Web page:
Teams that worked in one-week sprints tended to have higher productivity than teams that worked in longer sprints. The quality was generally lower for those teams, but they produced more work over time than other teams. Responsiveness was also the highest among the five sprint ranges he examined, but it was very closely followed by two-week sprints. Overall performance (as measured by all four dimensions) was second-best among all of the sprint lengths tested.
Two Week Sprints
This is the standard sprint length and provided, overall, the best blend of benefits to all four dimensions. While productivity wasn’t as high as one-week sprints, the quality was much better and responsiveness and predictability were solid. Overall performance was best among all of them measured.
Three Week Sprints
Quality was the main benefit in three-week sprints. It’s not as good as four-week sprints but compared favorably against two-week sprints in productivity and predictability. The only downside was the responsiveness element, which makes sense. The overall performance was third-best among all of the sprint lengths measured.
Four and More Week Sprints
Larry actually broke out “four weeks” and “five or more” weeks, but I think we can safely lump them together. Generally speaking, four weeks is a short project and five or more is just waterfall by another name.
The main benefit of longer sprints was that quality generally improved over shorter sprint lengths (three weeks or less). Otherwise, overall performance was lower than the others measured and responsiveness suffered the most, as you’d expect. Predictability and productivity were relatively unchanged from shorter sprint lengths.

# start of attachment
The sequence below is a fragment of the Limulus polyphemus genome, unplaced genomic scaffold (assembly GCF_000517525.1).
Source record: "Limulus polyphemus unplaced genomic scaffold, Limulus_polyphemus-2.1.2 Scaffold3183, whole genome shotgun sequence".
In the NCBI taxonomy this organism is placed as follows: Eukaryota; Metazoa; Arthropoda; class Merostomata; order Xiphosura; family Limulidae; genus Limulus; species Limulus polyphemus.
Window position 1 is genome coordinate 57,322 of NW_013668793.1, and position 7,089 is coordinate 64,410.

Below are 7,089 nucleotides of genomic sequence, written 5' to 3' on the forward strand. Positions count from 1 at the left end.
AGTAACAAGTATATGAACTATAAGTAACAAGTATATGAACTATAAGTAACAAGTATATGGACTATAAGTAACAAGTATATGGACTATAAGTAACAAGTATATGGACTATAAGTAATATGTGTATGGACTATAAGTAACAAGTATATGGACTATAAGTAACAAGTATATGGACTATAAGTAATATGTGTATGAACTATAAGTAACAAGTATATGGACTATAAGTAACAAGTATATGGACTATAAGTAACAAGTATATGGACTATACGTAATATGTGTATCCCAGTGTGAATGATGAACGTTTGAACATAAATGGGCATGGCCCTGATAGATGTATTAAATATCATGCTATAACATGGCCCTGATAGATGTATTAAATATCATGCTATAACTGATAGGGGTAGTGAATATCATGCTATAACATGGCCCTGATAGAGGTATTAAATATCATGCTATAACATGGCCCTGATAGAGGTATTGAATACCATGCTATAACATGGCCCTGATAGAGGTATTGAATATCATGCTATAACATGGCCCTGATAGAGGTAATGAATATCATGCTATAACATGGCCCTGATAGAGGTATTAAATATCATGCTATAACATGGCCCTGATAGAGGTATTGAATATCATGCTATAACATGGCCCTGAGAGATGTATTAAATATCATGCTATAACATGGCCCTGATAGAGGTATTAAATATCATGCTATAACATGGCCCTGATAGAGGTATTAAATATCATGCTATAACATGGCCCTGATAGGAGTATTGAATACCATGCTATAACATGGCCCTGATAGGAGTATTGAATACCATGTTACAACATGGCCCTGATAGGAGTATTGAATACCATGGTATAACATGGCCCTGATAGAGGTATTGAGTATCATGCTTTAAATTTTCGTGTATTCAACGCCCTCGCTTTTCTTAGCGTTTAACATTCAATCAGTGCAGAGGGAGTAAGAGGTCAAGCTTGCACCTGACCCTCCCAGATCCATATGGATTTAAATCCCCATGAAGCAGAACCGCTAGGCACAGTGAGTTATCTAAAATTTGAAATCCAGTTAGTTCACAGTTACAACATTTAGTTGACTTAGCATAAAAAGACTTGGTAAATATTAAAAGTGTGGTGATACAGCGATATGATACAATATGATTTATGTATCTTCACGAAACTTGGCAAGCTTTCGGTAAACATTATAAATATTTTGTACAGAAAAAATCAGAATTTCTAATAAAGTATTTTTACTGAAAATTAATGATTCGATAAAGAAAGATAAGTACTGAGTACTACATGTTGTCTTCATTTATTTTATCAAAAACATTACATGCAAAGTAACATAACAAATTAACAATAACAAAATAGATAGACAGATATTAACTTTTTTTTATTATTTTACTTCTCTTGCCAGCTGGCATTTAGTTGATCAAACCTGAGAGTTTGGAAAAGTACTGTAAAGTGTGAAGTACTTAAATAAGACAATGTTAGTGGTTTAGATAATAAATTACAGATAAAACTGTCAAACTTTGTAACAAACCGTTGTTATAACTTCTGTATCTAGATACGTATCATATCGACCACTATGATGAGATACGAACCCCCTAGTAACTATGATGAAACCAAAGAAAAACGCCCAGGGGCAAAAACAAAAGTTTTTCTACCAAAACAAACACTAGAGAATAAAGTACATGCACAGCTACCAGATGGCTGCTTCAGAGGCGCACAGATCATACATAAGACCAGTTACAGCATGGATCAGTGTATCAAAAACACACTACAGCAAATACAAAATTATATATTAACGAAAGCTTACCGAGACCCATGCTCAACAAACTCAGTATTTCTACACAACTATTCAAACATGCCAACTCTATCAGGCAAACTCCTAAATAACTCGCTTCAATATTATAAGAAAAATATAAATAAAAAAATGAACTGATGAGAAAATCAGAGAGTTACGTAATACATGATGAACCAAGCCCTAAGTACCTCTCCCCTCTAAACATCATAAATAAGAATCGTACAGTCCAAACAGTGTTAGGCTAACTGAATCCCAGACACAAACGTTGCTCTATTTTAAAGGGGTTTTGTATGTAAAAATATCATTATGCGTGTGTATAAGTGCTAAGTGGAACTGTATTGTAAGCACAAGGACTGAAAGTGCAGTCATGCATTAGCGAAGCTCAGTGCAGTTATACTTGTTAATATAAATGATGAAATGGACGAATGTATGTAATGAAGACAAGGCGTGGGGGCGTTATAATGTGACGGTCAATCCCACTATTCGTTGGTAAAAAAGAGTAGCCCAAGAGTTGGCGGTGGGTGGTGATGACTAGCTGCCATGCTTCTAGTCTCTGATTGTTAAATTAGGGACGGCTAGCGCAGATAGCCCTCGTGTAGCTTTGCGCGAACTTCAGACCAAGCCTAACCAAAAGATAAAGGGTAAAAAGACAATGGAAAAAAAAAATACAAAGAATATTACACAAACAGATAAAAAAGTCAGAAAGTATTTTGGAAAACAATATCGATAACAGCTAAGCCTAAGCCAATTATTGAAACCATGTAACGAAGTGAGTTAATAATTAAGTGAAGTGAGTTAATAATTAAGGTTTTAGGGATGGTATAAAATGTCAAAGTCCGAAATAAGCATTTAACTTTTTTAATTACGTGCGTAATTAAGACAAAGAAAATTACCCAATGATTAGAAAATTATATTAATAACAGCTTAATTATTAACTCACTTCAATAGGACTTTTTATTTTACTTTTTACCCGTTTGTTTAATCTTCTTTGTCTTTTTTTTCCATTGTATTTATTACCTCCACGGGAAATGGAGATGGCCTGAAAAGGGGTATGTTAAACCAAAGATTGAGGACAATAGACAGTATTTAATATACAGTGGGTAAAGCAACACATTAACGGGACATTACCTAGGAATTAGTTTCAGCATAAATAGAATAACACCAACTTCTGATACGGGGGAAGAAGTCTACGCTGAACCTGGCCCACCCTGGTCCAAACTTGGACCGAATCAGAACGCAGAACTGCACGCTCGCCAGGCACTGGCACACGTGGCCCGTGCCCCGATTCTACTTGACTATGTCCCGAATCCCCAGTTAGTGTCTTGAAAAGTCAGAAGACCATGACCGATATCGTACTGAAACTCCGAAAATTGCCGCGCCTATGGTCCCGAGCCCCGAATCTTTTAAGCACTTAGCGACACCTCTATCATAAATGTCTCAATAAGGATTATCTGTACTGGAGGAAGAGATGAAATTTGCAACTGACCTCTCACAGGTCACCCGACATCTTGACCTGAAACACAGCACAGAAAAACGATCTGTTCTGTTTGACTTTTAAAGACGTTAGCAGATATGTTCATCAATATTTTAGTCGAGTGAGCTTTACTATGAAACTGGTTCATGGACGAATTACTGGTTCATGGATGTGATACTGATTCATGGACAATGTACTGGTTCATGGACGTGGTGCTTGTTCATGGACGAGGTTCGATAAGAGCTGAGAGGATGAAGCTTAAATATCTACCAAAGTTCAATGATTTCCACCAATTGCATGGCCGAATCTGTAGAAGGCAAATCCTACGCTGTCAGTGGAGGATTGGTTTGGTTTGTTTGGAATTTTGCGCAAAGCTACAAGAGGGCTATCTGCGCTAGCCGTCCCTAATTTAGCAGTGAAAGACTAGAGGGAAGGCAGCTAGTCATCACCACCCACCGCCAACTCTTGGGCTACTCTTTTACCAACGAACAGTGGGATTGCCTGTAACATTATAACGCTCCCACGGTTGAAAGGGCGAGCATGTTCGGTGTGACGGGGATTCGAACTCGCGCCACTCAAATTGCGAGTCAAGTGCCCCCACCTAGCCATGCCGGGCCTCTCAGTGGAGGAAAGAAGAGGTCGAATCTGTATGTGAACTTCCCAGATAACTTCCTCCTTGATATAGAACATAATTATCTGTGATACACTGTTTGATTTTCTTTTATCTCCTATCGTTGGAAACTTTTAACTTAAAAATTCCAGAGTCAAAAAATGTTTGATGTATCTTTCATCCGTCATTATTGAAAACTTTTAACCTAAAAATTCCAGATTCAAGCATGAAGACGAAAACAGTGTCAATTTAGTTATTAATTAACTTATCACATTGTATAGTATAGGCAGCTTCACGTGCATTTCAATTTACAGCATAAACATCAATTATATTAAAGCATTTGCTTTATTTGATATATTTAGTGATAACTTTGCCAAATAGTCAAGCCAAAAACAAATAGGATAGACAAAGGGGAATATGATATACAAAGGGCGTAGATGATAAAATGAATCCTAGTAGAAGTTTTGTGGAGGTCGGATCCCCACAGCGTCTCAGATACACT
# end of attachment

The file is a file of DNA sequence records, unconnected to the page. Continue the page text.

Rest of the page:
The challenge, of course, is that we’re extended the feedback cycle and not “failing fast” or getting rapid feedback from our customers. The longer the sprint, the more risk we incur. I would vigorously argue against any sprint length that exceeds three weeks for these reasons.
Our teams typically use whatever sprint cadence and length our clients are using with their internal teams. If the client is brand new to agile, which a surprising number are, I always coach them to look at two-week sprints to start. Mostly because it’s a “Goldilocks” sprint length but also because the data backs up that it’s the most balanced sprint length. We can always look at modifying it to meet a client’s needs – or those of the team – when the team matures.
For clients that are using sprint lengths longer than four weeks, though, I recommend that the team does work in shorter sprints that are part of a larger sprint for them. This gives us an opportunity to demonstrate that shorter sprint lengths can be more productive and more responsive without needing to change their internal cadence. And I’m always willing to coach them on how to make those adjustments internally…
Before reading the research that Larry Maccherone did, I was a strong proponent of two-week sprints because of my experience in development. Now that I’ve seen the data, I am a better-informed coach and feel like I can help my teams excel in those aspects where they need improvement. And while I still start teams off with two-week sprints, it’s clearer how we may want to experiment in the future based on the information. It’s good to know what’s available. And knowing is half the battle…
Feliz entrenamiento, mis amigos! (Happy coaching, my friends!)